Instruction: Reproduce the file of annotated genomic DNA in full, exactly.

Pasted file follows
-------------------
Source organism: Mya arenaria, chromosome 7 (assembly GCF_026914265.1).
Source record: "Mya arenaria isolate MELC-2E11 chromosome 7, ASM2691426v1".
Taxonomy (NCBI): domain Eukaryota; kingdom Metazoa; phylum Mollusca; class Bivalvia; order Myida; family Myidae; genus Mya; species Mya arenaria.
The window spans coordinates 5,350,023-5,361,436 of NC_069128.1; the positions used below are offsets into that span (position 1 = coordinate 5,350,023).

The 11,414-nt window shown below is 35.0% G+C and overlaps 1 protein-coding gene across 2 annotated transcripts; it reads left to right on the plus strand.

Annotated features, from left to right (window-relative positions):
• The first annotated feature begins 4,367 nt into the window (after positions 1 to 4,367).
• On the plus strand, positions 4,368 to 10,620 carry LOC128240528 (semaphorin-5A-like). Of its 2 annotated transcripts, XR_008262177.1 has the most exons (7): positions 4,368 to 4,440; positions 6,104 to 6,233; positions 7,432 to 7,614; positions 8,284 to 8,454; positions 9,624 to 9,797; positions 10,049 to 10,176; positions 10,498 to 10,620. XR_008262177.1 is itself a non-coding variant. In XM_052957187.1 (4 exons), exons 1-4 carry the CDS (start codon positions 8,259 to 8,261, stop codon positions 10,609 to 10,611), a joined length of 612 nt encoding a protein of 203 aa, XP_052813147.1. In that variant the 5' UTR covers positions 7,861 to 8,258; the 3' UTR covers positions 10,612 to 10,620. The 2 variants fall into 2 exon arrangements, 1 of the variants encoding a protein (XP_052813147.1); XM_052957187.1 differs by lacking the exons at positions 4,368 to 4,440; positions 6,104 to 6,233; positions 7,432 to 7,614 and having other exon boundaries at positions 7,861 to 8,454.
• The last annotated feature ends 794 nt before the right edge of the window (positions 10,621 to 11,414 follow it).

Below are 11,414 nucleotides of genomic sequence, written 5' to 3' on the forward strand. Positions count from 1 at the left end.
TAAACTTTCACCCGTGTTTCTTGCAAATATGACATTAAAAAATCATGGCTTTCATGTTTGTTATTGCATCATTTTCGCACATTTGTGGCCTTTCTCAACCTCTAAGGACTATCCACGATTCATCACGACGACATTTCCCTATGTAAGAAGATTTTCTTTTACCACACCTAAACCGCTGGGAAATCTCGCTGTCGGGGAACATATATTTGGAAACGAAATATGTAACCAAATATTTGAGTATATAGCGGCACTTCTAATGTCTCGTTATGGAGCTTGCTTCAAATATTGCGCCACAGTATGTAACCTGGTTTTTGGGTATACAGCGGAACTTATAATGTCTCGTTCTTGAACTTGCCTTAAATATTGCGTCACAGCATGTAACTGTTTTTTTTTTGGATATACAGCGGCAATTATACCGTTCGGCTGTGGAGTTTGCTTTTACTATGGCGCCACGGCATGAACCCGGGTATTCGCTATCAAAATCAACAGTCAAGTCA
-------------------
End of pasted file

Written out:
Source organism: Mya arenaria, chromosome 7 (assembly GCF_026914265.1).
Source record: "Mya arenaria isolate MELC-2E11 chromosome 7, ASM2691426v1".
Taxonomy (NCBI): domain Eukaryota; kingdom Metazoa; phylum Mollusca; class Bivalvia; order Myida; family Myidae; genus Mya; species Mya arenaria.
The window spans coordinates 5,350,023-5,361,436 of NC_069128.1; the positions used below are offsets into that span (position 1 = coordinate 5,350,023).

The 11,414-nt window shown below is 35.0% G+C and overlaps 1 protein-coding gene across 2 annotated transcripts; it reads left to right on the plus strand.

Annotated features, from left to right (window-relative positions):
• The first annotated feature begins 4,367 nt into the window (after positions 1 to 4,367).
• On the plus strand, positions 4,368 to 10,620 carry LOC128240528 (semaphorin-5A-like). Of its 2 annotated transcripts, XR_008262177.1 has the most exons (7): positions 4,368 to 4,440; positions 6,104 to 6,233; positions 7,432 to 7,614; positions 8,284 to 8,454; positions 9,624 to 9,797; positions 10,049 to 10,176; positions 10,498 to 10,620. XR_008262177.1 is itself a non-coding variant. In XM_052957187.1 (4 exons), exons 1-4 carry the CDS (start codon positions 8,259 to 8,261, stop codon positions 10,609 to 10,611), a joined length of 612 nt encoding a protein of 203 aa, XP_052813147.1. In that variant the 5' UTR covers positions 7,861 to 8,258; the 3' UTR covers positions 10,612 to 10,620. The 2 variants fall into 2 exon arrangements, 1 of the variants encoding a protein (XP_052813147.1); XM_052957187.1 differs by lacking the exons at positions 4,368 to 4,440; positions 6,104 to 6,233; positions 7,432 to 7,614 and having other exon boundaries at positions 7,861 to 8,454.
• The last annotated feature ends 794 nt before the right edge of the window (positions 10,621 to 11,414 follow it).

Below are 11,414 nucleotides of genomic sequence, written 5' to 3' on the forward strand. Positions count from 1 at the left end.
TAAACTTTCACCCGTGTTTCTTGCAAATATGACATTAAAAAATCATGGCTTTCATGTTTGTTATTGCATCATTTTCGCACATTTGTGGCCTTTCTCAACCTCTAAGGACTATCCACGATTCATCACGACGACATTTCCCTATGTAAGAAGATTTTCTTTTACCACACCTAAACCGCTGGGAAATCTCGCTGTCGGGGAACATATATTTGGAAACGAAATATGTAACCAAATATTTGAGTATATAGCGGCACTTCTAATGTCTCGTTATGGAGCTTGCTTCAAATATTGCGCCACAGTATGTAACCTGGTTTTTGGGTATACAGCGGAACTTATAATGTCTCGTTCTTGAACTTGCCTTAAATATTGCGTCACAGCATGTAACTGTTTTTTTTTTGGATATACAGCGGCAATTATACCGTTCGGCTGTGGAGTTTGCTTTTACTATGGCGCCACGGCATGAACCCGGGTATTCGCTATCAAAATCAACAGTCAAGTCA